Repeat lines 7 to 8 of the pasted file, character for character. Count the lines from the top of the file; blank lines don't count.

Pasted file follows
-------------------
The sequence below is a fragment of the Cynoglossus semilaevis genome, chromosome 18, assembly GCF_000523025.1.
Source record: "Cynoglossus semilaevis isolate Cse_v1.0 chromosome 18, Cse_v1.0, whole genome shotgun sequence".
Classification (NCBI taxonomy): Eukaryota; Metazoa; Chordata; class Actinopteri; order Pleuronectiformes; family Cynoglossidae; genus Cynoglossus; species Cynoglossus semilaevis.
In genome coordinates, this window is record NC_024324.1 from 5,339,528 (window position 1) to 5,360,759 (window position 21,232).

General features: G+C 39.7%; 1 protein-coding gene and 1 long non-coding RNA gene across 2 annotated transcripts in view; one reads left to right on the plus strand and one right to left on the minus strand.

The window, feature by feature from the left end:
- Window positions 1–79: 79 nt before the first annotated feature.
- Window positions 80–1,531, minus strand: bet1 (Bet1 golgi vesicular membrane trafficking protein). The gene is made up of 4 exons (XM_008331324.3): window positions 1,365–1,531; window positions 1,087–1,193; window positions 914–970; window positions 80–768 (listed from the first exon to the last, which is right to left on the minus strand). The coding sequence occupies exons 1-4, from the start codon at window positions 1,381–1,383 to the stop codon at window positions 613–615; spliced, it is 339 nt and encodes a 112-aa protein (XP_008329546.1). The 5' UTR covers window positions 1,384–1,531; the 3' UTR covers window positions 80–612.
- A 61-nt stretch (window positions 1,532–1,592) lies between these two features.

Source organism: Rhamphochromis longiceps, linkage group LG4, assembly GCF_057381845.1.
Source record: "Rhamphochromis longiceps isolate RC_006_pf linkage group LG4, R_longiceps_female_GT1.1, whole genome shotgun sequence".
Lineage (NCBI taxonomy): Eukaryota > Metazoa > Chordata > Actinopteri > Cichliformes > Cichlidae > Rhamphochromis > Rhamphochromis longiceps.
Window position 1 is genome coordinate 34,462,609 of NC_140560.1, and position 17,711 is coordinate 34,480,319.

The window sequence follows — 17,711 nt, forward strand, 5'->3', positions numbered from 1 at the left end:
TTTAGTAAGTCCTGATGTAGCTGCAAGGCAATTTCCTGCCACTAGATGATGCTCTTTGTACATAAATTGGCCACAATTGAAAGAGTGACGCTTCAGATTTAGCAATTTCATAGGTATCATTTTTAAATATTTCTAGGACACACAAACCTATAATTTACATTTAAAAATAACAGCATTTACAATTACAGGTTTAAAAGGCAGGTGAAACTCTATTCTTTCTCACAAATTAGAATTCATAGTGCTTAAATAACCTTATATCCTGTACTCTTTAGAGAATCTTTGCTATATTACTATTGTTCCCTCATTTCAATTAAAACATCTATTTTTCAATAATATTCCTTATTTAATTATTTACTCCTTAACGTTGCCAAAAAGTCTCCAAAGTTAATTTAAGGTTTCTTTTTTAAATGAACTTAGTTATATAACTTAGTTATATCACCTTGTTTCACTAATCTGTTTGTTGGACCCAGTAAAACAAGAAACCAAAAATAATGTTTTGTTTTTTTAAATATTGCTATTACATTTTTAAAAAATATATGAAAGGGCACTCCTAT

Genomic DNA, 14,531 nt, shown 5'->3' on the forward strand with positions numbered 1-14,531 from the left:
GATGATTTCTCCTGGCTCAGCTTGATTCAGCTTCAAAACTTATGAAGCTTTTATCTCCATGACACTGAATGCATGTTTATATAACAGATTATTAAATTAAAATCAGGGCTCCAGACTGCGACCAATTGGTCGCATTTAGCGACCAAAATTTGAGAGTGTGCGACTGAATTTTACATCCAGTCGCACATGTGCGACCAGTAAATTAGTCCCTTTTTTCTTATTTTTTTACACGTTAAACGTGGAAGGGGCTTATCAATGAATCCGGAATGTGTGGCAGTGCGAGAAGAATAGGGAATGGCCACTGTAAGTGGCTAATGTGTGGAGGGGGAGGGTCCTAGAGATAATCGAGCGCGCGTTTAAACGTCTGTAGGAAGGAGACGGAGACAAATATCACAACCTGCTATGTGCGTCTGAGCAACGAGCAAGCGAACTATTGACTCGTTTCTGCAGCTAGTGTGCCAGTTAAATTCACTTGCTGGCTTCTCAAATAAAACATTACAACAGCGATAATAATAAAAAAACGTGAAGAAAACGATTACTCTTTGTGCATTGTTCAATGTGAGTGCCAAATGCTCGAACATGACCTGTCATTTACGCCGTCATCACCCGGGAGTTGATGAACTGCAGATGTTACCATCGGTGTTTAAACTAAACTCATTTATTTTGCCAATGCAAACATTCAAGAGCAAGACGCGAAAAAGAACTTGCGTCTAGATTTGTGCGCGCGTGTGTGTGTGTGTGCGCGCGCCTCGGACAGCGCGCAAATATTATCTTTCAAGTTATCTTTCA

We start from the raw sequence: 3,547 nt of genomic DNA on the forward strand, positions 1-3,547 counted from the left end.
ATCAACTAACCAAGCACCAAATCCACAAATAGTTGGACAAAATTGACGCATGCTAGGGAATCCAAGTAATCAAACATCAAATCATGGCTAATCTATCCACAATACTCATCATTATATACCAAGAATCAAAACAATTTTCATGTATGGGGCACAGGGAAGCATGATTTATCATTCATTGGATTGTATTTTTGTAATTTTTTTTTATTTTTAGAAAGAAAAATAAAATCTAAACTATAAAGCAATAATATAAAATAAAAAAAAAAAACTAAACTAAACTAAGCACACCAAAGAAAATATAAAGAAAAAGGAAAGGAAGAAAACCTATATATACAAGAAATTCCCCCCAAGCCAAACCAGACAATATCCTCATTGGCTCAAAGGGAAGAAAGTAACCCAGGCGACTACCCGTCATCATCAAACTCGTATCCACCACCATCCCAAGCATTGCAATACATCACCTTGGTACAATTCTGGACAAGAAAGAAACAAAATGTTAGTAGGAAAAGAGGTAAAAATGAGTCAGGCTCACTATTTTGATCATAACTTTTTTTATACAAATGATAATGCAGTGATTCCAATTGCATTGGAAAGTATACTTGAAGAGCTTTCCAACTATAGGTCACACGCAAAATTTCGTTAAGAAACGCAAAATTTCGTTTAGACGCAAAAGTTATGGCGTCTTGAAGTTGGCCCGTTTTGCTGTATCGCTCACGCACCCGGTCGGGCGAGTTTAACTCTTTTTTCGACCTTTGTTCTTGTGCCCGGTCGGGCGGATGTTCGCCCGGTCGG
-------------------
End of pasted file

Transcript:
- Window positions 1–79: 79 nt before the first annotated feature.
- Window positions 80–1,531, minus strand: bet1 (Bet1 golgi vesicular membrane trafficking protein). The gene is made up of 4 exons (XM_008331324.3): window positions 1,365–1,531; window positions 1,087–1,193; window positions 914–970; window positions 80–768 (listed from the first exon to the last, which is right to left on the minus strand). The coding sequence occupies exons 1-4, from the start codon at window positions 1,381–1,383 to the stop codon at window positions 613–615; spliced, it is 339 nt and encodes a 112-aa protein (XP_008329546.1). The 5' UTR covers window positions 1,384–1,531; the 3' UTR covers window positions 80–612.